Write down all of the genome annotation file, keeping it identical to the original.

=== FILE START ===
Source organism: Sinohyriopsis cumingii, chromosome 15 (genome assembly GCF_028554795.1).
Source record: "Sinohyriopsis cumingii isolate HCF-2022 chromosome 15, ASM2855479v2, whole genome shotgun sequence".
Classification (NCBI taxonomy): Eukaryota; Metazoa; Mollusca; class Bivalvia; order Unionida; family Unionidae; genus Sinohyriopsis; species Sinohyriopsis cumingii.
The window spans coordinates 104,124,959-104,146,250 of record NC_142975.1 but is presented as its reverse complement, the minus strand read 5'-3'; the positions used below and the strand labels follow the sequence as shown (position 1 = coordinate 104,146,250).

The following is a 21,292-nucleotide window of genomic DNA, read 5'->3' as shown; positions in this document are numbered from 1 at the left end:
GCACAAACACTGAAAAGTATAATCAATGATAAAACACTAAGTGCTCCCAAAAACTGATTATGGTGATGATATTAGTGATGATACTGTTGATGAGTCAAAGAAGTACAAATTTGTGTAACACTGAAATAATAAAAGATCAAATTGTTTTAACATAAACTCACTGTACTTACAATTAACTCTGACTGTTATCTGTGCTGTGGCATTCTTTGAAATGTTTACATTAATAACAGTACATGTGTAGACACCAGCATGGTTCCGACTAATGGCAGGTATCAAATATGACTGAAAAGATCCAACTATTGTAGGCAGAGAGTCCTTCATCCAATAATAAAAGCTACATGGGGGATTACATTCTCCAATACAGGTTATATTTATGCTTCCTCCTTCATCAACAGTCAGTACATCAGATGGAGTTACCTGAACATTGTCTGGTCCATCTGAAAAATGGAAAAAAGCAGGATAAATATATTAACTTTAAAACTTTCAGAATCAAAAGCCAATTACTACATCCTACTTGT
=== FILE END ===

Source organism: Sinohyriopsis cumingii, chromosome 15 (genome assembly GCF_028554795.1).
Source record: "Sinohyriopsis cumingii isolate HCF-2022 chromosome 15, ASM2855479v2, whole genome shotgun sequence".
Classification (NCBI taxonomy): Eukaryota; Metazoa; Mollusca; class Bivalvia; order Unionida; family Unionidae; genus Sinohyriopsis; species Sinohyriopsis cumingii.
The window spans coordinates 104,124,959-104,146,250 of record NC_142975.1 but is presented as its reverse complement, the minus strand read 5'-3'; the positions used below and the strand labels follow the sequence as shown (position 1 = coordinate 104,146,250).

The following is a 21,292-nucleotide window of genomic DNA, read 5'->3' as shown; positions in this document are numbered from 1 at the left end:
GCACAAACACTGAAAAGTATAATCAATGATAAAACACTAAGTGCTCCCAAAAACTGATTATGGTGATGATATTAGTGATGATACTGTTGATGAGTCAAAGAAGTACAAATTTGTGTAACACTGAAATAATAAAAGATCAAATTGTTTTAACATAAACTCACTGTACTTACAATTAACTCTGACTGTTATCTGTGCTGTGGCATTCTTTGAAATGTTTACATTAATAACAGTACATGTGTAGACACCAGCATGGTTCCGACTAATGGCAGGTATCAAATATGACTGAAAAGATCCAACTATTGTAGGCAGAGAGTCCTTCATCCAATAATAAAAGCTACATGGGGGATTACATTCTCCAATACAGGTTATATTTATGCTTCCTCCTTCATCAACAGTCAGTACATCAGATGGAGTTACCTGAACATTGTCTGGTCCATCTGAAAAATGGAAAAAAGCAGGATAAATATATTAACTTTAAAACTTTCAGAATCAAAAGCCAATTACTACATCCTACTTGT